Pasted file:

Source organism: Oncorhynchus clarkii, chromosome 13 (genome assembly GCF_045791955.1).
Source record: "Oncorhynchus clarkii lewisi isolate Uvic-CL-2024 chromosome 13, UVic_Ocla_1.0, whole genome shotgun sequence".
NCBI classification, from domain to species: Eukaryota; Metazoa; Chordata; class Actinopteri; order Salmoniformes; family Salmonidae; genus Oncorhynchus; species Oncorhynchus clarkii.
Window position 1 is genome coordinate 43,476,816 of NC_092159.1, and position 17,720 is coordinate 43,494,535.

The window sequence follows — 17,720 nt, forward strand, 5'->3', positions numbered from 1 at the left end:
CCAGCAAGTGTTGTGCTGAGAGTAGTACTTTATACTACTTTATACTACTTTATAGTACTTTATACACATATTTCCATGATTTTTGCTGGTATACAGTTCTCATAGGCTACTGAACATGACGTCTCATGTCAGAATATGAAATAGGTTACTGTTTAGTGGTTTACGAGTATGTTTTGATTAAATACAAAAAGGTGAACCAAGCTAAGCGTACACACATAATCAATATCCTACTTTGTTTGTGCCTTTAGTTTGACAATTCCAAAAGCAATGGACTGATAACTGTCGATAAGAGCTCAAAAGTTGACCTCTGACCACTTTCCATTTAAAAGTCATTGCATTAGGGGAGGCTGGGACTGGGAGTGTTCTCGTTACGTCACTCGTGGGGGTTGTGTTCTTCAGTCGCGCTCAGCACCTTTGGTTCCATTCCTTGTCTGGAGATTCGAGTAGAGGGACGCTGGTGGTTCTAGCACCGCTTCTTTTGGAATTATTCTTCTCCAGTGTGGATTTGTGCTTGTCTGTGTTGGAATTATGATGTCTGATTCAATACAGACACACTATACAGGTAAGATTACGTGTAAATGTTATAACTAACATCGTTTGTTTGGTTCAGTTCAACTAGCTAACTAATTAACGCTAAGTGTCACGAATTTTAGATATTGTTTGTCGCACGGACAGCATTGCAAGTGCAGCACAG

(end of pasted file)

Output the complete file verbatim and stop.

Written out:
Source organism: Oncorhynchus clarkii, chromosome 13 (genome assembly GCF_045791955.1).
Source record: "Oncorhynchus clarkii lewisi isolate Uvic-CL-2024 chromosome 13, UVic_Ocla_1.0, whole genome shotgun sequence".
NCBI classification, from domain to species: Eukaryota; Metazoa; Chordata; class Actinopteri; order Salmoniformes; family Salmonidae; genus Oncorhynchus; species Oncorhynchus clarkii.
Window position 1 is genome coordinate 43,476,816 of NC_092159.1, and position 17,720 is coordinate 43,494,535.

The window sequence follows — 17,720 nt, forward strand, 5'->3', positions numbered from 1 at the left end:
CCAGCAAGTGTTGTGCTGAGAGTAGTACTTTATACTACTTTATACTACTTTATAGTACTTTATACACATATTTCCATGATTTTTGCTGGTATACAGTTCTCATAGGCTACTGAACATGACGTCTCATGTCAGAATATGAAATAGGTTACTGTTTAGTGGTTTACGAGTATGTTTTGATTAAATACAAAAAGGTGAACCAAGCTAAGCGTACACACATAATCAATATCCTACTTTGTTTGTGCCTTTAGTTTGACAATTCCAAAAGCAATGGACTGATAACTGTCGATAAGAGCTCAAAAGTTGACCTCTGACCACTTTCCATTTAAAAGTCATTGCATTAGGGGAGGCTGGGACTGGGAGTGTTCTCGTTACGTCACTCGTGGGGGTTGTGTTCTTCAGTCGCGCTCAGCACCTTTGGTTCCATTCCTTGTCTGGAGATTCGAGTAGAGGGACGCTGGTGGTTCTAGCACCGCTTCTTTTGGAATTATTCTTCTCCAGTGTGGATTTGTGCTTGTCTGTGTTGGAATTATGATGTCTGATTCAATACAGACACACTATACAGGTAAGATTACGTGTAAATGTTATAACTAACATCGTTTGTTTGGTTCAGTTCAACTAGCTAACTAATTAACGCTAAGTGTCACGAATTTTAGATATTGTTTGTCGCACGGACAGCATTGCAAGTGCAGCACAG